Sport could be one way of alleviating the thousands of children drawn into armed conflicts around the world. Certainly Prince Feisal Bin Al-Hussein of Jordan, also president of the Jordanian Olympic Committee, believes this, and has been using sports to heal traumatised children all his life.
Environmental experts warn that climate change will lead to oceanic acidification and increase surface water temperatures, especially around the African continent.
It is busy at the gates of Bralima brewery in Lubumbashi, the capital of Katanga province in the Democratic Republic of Congo (DRC). About 60 men are waiting at the doors, hoping for them to open and someone to offer them work. Their numbers have grown since the global economic crisis which has caused the collapse of the local mining industry.
Climate change will have a significant impact on southern Africa’s already compromised food security, environmental experts warned at the fifth Alexander von Humboldt International Conference at the University of Cape Town (UCT) in South Africa.
Despite being Africa's treasure chest in terms of natural resources, the Democratic Republic of Congo (DRC) struggles with widespread poverty.
Of the 490,000 women worldwide who are diagnosed with cervical cancer each year, 80 percent live in the developing world. Every year, 55,000 women in sub-Saharan Africa alone develop this disease, which is ten times more likely to affect women living with HIV.
The real question to ask about the global financial crisis is whether ‘‘it will go deep enough for the big economies to realise that the market should be controlled more. The philosophy of laissez-faire simply does not work’’.
With almost 200,000 people dying of malaria each year in Democratic Republic of Congo (DRC), the disease remains the country's biggest killer.
"Prisons worldwide face the same crises and problems as those in Africa," says Jeremy Sarkin. Chronic overcrowding, unsafe and unhealthy living conditions, lack of resources, and violence can be found on every continent.
The ecological impact of natural resource exploitation on the lives of the poor in Africa and other regions is not being addressed sufficiently in aid effectiveness and development discussions, aid experts say.
In what is turning out to be hard-fought negotiations between rich and poor nations, more than 1,000 government and civil society delegates are gathered in the Ghanaian capital to agree the best ways to deliver and administer aid.
Ahead of the Third High Level Forum on Aid Effectiveness (HLF3), opening in Accra on September 2nd, representatives of civil society at a parallel forum have raised concerns that the HLF could represent a step backwards in efforts to improve aid effectiveness.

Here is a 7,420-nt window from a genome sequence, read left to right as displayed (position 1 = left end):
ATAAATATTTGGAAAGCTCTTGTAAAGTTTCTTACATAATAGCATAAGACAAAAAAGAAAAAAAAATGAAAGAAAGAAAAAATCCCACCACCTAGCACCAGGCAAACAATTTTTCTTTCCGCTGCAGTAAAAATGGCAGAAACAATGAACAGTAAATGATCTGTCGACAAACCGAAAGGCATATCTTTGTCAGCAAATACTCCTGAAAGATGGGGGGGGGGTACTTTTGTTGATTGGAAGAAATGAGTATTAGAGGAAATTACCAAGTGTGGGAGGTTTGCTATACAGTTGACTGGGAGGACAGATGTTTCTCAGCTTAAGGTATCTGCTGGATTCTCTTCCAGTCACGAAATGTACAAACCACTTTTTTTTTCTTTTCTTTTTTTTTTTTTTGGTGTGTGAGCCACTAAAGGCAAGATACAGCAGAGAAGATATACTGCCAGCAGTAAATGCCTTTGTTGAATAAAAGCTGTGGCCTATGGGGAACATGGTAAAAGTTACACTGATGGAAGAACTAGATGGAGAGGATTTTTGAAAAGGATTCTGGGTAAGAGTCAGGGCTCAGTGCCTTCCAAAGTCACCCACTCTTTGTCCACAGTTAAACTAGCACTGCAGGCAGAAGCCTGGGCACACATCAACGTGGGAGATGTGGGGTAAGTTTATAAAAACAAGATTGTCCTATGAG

Geographic Information Systems (GIS) could play a vital role in improving agriculture and boosting food security in Africa. However, only a few African countries are capable of developing such systems, partly because of a lack of basic geographical data.
The International Criminal Court (ICC) is using Africa as a guinea pig, and is too selective when it comes to arresting, indicting and prosecuting perpetrators of war crimes and crimes against humanity. This was one of the opinions raised during a recent seminar in Cape Town organised by the Centre for Conflict Resolution (CCR).
Climate change has a profound effect on food security in Africa, as increasing temperatures and shifting rain patterns reduce access to food across the continent.
Chinese investment in African countries comes with few strings attached – which is exactly what concerns civil society organisations.
Hundred million people worldwide - mostly from developing countries - may sink deeper into poverty when food prices continue to rise, the World Bank predicts.
Children who live in communities with an HIV prevalence rate of 10 percent or more have half a year of schooling less than children in other communities.
Bringing basic skills training programmes to workers in the informal sector can help to bring down poverty and unemployment levels, while improving economic growth.
Thousands of foreign residents of Cape Town have sought refuge at police stations, churches, community halls and in camps set up by municipal disaster management services.
A new report by the Geneva-based Inter Parliamentary Union (IPU) has shown that women are changing the priorities and sometimes the tone of legislatures around the world. But, it also highlights the slow pace at which the number of parliamentary seats held by women is increasing.